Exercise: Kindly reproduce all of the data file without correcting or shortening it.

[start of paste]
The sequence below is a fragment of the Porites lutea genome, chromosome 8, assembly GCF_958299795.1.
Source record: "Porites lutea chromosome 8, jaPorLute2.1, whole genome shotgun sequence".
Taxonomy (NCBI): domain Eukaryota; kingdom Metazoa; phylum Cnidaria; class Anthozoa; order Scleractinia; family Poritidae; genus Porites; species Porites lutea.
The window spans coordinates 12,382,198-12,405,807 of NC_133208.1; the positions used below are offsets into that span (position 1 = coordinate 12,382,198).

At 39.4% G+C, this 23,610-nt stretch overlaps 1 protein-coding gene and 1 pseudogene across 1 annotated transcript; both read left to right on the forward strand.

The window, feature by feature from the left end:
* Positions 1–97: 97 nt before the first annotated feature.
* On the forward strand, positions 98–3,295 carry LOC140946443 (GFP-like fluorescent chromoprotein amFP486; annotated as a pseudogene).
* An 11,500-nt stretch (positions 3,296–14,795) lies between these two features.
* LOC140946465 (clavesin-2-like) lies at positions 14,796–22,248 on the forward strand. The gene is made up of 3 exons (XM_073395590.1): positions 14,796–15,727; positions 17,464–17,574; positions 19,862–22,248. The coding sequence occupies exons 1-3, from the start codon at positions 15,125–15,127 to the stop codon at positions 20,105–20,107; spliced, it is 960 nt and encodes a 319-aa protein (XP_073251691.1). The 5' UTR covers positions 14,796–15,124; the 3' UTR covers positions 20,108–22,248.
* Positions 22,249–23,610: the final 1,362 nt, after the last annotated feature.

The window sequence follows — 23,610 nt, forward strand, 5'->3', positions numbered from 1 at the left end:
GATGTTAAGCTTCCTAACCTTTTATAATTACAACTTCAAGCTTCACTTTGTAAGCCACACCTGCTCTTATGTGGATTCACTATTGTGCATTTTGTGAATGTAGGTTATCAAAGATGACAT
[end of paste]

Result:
The sequence below is a fragment of the Porites lutea genome, chromosome 8, assembly GCF_958299795.1.
Source record: "Porites lutea chromosome 8, jaPorLute2.1, whole genome shotgun sequence".
Taxonomy (NCBI): domain Eukaryota; kingdom Metazoa; phylum Cnidaria; class Anthozoa; order Scleractinia; family Poritidae; genus Porites; species Porites lutea.
The window spans coordinates 12,382,198-12,405,807 of NC_133208.1; the positions used below are offsets into that span (position 1 = coordinate 12,382,198).

At 39.4% G+C, this 23,610-nt stretch overlaps 1 protein-coding gene and 1 pseudogene across 1 annotated transcript; both read left to right on the forward strand.

The window, feature by feature from the left end:
* Positions 1–97: 97 nt before the first annotated feature.
* On the forward strand, positions 98–3,295 carry LOC140946443 (GFP-like fluorescent chromoprotein amFP486; annotated as a pseudogene).
* An 11,500-nt stretch (positions 3,296–14,795) lies between these two features.
* LOC140946465 (clavesin-2-like) lies at positions 14,796–22,248 on the forward strand. The gene is made up of 3 exons (XM_073395590.1): positions 14,796–15,727; positions 17,464–17,574; positions 19,862–22,248. The coding sequence occupies exons 1-3, from the start codon at positions 15,125–15,127 to the stop codon at positions 20,105–20,107; spliced, it is 960 nt and encodes a 319-aa protein (XP_073251691.1). The 5' UTR covers positions 14,796–15,124; the 3' UTR covers positions 20,108–22,248.
* Positions 22,249–23,610: the final 1,362 nt, after the last annotated feature.

The window sequence follows — 23,610 nt, forward strand, 5'->3', positions numbered from 1 at the left end:
GATGTTAAGCTTCCTAACCTTTTATAATTACAACTTCAAGCTTCACTTTGTAAGCCACACCTGCTCTTATGTGGATTCACTATTGTGCATTTTGTGAATGTAGGTTATCAAAGATGACAT